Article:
Today the world is facing an unprecedented crisis. If we don’t do something about it, life on earth as we know it will never be the same. But time is running out. We have to act now.
Yes, we have to rescue capitalism.
It’s being held hostage by fossil-fuel industry CEOs and their lobbyists and all their out-of-date ideas—and without our help it (along with the rest of us) will be swallowed up by climate change’s rising seas. Luckily, there’s a proposal out there that just might save capitalism: the Green New Deal. (Bonus: it could also save the planet.)
Rising to the Occasion
Maybe you’ve heard about the Green New Deal? It was introduced in February and it’s a detailed, comprehensive, and inspiring response to the climate crisis—basically a blueprint for creating the kind of world we want to live in (i.e., a habitable one where people have jobs).
According to New Consensus, an organization that helped to develop the plan, “The Green New Deal will be the most ambitious and transformative national project taken on since Franklin Roosevelt’s original New Deal and World War II economic mobilizations.”
The Green New Deal wants to decarbonize the United States, taking the country carbon neutral by 2030, while creating millions of new jobs in the process. It calls for massive investments in infrastructure and communities from the federal government, but also through private industries. At its heart is an emphasis on economic and climate justice.
Also at its heart: a real sense of urgency. If we’re going to act—and we absolutely need to act—then we have to act now. Climate change is already ransacking our economy and putting people’s lives and futures at risk here in the US and across the world. The Green New Deal is a solution that’s as big as the challenges it addresses.
Saving Capitalism from Itself
The UN’s Intergovernmental Panel on Climate Change (IPCC) says we have 12 years left to limit the most catastrophic effects of climate change. That’s not a lot of time! But it’s not like business leaders didn’t see this coming. The oil companies have known about climate change since the 1970s. Despite that, they and the politicians they fund continue to push for a dirty, unsustainable economy based on extraction and exploitation, an economy that depends on disposable people and places. Clearly, capitalism didn’t save us. It can’t even save itself—and while CEOs will probably be all right, what happens to the workers? What happens to the rest of us when they’ve dug up the last of the coal or drilled for the last of the oil? What’s the plan then?
The drafters of the Green New Deal understand that climate change represents an existential threat, and they’re treating it like one. But they’re also treating it as an opportunity to transform our economy and make a just transition to clean energy—a transition that benefits everyone.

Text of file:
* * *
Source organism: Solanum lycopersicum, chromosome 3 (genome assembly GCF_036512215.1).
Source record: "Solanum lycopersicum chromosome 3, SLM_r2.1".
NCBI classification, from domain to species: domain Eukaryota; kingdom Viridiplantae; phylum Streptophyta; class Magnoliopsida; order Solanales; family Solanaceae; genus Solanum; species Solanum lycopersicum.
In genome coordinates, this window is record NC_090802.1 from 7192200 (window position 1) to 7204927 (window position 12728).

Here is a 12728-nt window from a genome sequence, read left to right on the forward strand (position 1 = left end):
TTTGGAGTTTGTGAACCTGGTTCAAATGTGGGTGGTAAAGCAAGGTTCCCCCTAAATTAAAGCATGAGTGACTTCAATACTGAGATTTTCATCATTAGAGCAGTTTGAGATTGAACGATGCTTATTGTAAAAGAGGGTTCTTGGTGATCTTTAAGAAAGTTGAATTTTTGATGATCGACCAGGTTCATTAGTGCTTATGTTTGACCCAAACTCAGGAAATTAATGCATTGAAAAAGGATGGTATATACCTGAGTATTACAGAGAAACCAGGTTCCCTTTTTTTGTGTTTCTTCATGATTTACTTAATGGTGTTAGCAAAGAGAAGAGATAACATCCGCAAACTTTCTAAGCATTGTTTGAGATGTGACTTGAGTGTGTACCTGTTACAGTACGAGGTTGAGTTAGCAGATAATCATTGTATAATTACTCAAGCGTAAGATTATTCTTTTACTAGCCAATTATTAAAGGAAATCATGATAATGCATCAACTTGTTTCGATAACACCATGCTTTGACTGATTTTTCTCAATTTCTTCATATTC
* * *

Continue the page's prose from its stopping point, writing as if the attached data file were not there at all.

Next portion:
The Green New Deal has five main goals:
- Net-zero greenhouse gas emissions by 2030 (via a fair and just transition for all communities and workers)
- Millions of good, high-wage jobs
- Huge investments in US infrastructure and industry
- Clean air and water, climate and community resilience, healthy food, access to nature, and a sustainable environment for all
- Stopping current, preventing future, and repairing the historic oppression of frontline and vulnerable communities.
Despite a lot of resistance from the dirty-fuel industry, renewable energy growth is exploding. That’s awesome. But left to its own devices, capitalism will never move fast enough to meet the urgency of the climate challenge. In fact, without meaningful regulations, it’ll never even work properly. Think of it: none of us can take our trash and dump it in the middle of the street, but the big oil and coal companies get to treat our atmosphere like an open sewer. The Green New Deal puts an end to the days of climate polluters doing whatever they want while the rest of us pay the price.
A little more on that last point: as long as corporations make their own rules, capitalism will never ensure justice or economic security for workers, frontline communities, communities of color, or any of the most vulnerable of our neighbors and fellow citizens. The Green New Deal gets it right: we are all in this together.
The Clock Is Ticking
Admittedly, the scope of change required for us to avoid the worst effects of climate change is unprecedented. But unprecedented does not mean impossible.
It requires a radical transformation of how we see ourselves and how we see our economy.
We’ve risen to the occasion before. Roosevelt’s New Deal worked and set the stage for one of the most miraculous periods of productivity and prosperity the world has ever seen. If we pull together now and get behind the Green New Deal’s big, bold, ambitious, and inclusive vision, we can not only save capitalism from itself, we can save the world—and ourselves. Contact your representatives today and urge them to cosponsor the Green New Deal.